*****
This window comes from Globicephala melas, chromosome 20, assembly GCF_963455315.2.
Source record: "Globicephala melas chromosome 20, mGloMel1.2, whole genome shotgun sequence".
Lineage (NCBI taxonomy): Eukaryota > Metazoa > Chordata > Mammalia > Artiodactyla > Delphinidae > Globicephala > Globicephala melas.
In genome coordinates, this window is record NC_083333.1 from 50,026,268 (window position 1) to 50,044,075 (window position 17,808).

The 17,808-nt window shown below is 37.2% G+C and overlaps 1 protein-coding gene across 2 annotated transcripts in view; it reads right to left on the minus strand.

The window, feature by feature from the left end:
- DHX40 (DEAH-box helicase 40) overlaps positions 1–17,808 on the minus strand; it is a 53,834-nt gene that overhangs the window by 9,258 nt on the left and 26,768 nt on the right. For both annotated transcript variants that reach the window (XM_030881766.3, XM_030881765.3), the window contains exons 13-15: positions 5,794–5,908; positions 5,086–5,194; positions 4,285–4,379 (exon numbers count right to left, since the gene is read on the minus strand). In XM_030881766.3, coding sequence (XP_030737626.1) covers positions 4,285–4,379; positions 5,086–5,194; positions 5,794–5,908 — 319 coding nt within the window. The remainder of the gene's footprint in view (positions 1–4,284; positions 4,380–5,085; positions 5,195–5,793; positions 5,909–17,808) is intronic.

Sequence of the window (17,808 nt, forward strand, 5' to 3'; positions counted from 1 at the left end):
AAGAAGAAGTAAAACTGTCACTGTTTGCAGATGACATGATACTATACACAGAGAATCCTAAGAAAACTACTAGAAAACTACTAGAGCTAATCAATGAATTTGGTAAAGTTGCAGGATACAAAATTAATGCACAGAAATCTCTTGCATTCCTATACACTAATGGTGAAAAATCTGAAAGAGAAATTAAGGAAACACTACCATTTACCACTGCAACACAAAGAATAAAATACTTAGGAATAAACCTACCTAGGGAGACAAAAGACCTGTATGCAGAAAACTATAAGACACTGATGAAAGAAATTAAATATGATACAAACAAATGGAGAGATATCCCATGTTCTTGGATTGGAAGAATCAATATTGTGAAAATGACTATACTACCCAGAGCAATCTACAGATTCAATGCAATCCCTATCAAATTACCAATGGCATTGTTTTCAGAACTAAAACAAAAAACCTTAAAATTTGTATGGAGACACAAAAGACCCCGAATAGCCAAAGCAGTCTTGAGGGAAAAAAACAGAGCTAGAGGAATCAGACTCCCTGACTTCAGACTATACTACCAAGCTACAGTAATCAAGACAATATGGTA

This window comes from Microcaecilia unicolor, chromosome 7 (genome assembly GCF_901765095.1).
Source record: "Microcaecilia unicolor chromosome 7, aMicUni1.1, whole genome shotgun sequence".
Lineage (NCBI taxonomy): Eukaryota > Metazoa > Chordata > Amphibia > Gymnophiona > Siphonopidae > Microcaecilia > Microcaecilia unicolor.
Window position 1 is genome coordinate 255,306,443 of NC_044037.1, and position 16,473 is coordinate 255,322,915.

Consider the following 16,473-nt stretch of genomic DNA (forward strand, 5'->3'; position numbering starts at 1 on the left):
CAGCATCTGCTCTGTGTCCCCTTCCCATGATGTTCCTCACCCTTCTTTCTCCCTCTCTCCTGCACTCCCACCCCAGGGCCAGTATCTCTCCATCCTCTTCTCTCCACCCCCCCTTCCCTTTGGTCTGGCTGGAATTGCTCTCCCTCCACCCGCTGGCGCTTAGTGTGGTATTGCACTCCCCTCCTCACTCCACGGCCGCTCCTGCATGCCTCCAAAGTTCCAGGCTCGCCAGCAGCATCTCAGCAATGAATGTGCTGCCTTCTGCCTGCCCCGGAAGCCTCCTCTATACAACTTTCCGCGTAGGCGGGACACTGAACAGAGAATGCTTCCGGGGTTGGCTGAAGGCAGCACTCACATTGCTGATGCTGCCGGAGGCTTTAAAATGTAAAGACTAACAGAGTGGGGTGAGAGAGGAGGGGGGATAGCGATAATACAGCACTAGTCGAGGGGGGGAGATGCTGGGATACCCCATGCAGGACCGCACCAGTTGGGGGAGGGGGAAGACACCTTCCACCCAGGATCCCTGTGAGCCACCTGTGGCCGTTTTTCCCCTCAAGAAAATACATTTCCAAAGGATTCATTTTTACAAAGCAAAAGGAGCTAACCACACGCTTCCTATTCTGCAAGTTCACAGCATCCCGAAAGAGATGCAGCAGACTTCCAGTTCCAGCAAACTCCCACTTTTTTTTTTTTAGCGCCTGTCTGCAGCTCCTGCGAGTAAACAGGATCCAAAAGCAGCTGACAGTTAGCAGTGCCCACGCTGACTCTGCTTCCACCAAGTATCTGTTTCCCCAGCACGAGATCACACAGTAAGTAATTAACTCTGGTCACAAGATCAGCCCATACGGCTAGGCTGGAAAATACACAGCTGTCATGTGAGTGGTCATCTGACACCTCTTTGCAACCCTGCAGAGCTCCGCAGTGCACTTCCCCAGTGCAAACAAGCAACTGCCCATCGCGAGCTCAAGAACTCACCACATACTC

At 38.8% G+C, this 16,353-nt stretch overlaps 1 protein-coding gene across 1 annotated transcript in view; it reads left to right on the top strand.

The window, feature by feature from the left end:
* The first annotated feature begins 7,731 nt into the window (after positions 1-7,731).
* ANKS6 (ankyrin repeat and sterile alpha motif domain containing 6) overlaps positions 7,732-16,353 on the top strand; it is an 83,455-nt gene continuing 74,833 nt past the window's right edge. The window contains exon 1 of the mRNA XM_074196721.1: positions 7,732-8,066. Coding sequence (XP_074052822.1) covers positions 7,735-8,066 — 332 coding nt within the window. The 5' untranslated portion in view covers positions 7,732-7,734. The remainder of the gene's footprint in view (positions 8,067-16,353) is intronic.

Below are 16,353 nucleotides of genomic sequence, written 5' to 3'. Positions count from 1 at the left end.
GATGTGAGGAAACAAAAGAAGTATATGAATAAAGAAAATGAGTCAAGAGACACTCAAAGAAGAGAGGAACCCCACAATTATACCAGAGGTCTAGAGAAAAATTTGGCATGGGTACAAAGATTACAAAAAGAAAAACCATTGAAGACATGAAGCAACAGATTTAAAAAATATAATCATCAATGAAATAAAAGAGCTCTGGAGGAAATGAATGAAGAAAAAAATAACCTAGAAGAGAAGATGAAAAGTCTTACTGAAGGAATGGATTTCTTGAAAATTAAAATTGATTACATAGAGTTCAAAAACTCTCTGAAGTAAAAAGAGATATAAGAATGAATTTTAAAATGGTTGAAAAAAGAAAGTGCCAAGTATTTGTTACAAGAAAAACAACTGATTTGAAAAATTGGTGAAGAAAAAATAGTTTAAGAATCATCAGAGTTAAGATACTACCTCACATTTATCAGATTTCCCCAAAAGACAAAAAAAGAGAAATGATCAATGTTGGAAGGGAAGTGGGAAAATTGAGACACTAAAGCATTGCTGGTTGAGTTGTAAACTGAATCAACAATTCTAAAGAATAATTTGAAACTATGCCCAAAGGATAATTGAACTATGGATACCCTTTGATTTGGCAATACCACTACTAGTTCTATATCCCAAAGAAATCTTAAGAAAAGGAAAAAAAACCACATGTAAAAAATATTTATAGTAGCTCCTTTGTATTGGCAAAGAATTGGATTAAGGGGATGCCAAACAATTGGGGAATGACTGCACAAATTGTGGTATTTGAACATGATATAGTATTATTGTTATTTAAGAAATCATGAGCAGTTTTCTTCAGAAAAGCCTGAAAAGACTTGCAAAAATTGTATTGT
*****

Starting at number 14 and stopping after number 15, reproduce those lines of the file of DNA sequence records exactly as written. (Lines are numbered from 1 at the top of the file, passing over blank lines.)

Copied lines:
Consider the following 16,473-nt stretch of genomic DNA (forward strand, 5'->3'; position numbering starts at 1 on the left):
CAGCATCTGCTCTGTGTCCCCTTCCCATGATGTTCCTCACCCTTCTTTCTCCCTCTCTCCTGCACTCCCACCCCAGGGCCAGTATCTCTCCATCCTCTTCTCTCCACCCCCCCTTCCCTTTGGTCTGGCTGGAATTGCTCTCCCTCCACCCGCTGGCGCTTAGTGTGGTATTGCACTCCCCTCCTCACTCCACGGCCGCTCCTGCATGCCTCCAAAGTTCCAGGCTCGCCAGCAGCATCTCAGCAATGAATGTGCTGCCTTCTGCCTGCCCCGGAAGCCTCCTCTATACAACTTTCCGCGTAGGCGGGACACTGAACAGAGAATGCTTCCGGGGTTGGCTGAAGGCAGCACTCACATTGCTGATGCTGCCGGAGGCTTTAAAATGTAAAGACTAACAGAGTGGGGTGAGAGAGGAGGGGGGATAGCGATAATACAGCACTAGTCGAGGGGGGGAGATGCTGGGATACCCCATGCAGGACCGCACCAGTTGGGGGAGGGGGAAGACACCTTCCACCCAGGATCCCTGTGAGCCACCTGTGGCCGTTTTTCCCCTCAAGAAAATACATTTCCAAAGGATTCATTTTTACAAAGCAAAAGGAGCTAACCACACGCTTCCTATTCTGCAAGTTCACAGCATCCCGAAAGAGATGCAGCAGACTTCCAGTTCCAGCAAACTCCCACTTTTTTTTTTTTAGCGCCTGTCTGCAGCTCCTGCGAGTAAACAGGATCCAAAAGCAGCTGACAGTTAGCAGTGCCCACGCTGACTCTGCTTCCACCAAGTATCTGTTTCCCCAGCACGAGATCACACAGTAAGTAATTAACTCTGGTCACAAGATCAGCCCATACGGCTAGGCTGGAAAATACACAGCTGTCATGTGAGTGGTCATCTGACACCTCTTTGCAACCCTGCAGAGCTCCGCAGTGCACTTCCCCAGTGCAAACAAGCAACTGCCCATCGCGAGCTCAAGAACTCACCACATACTC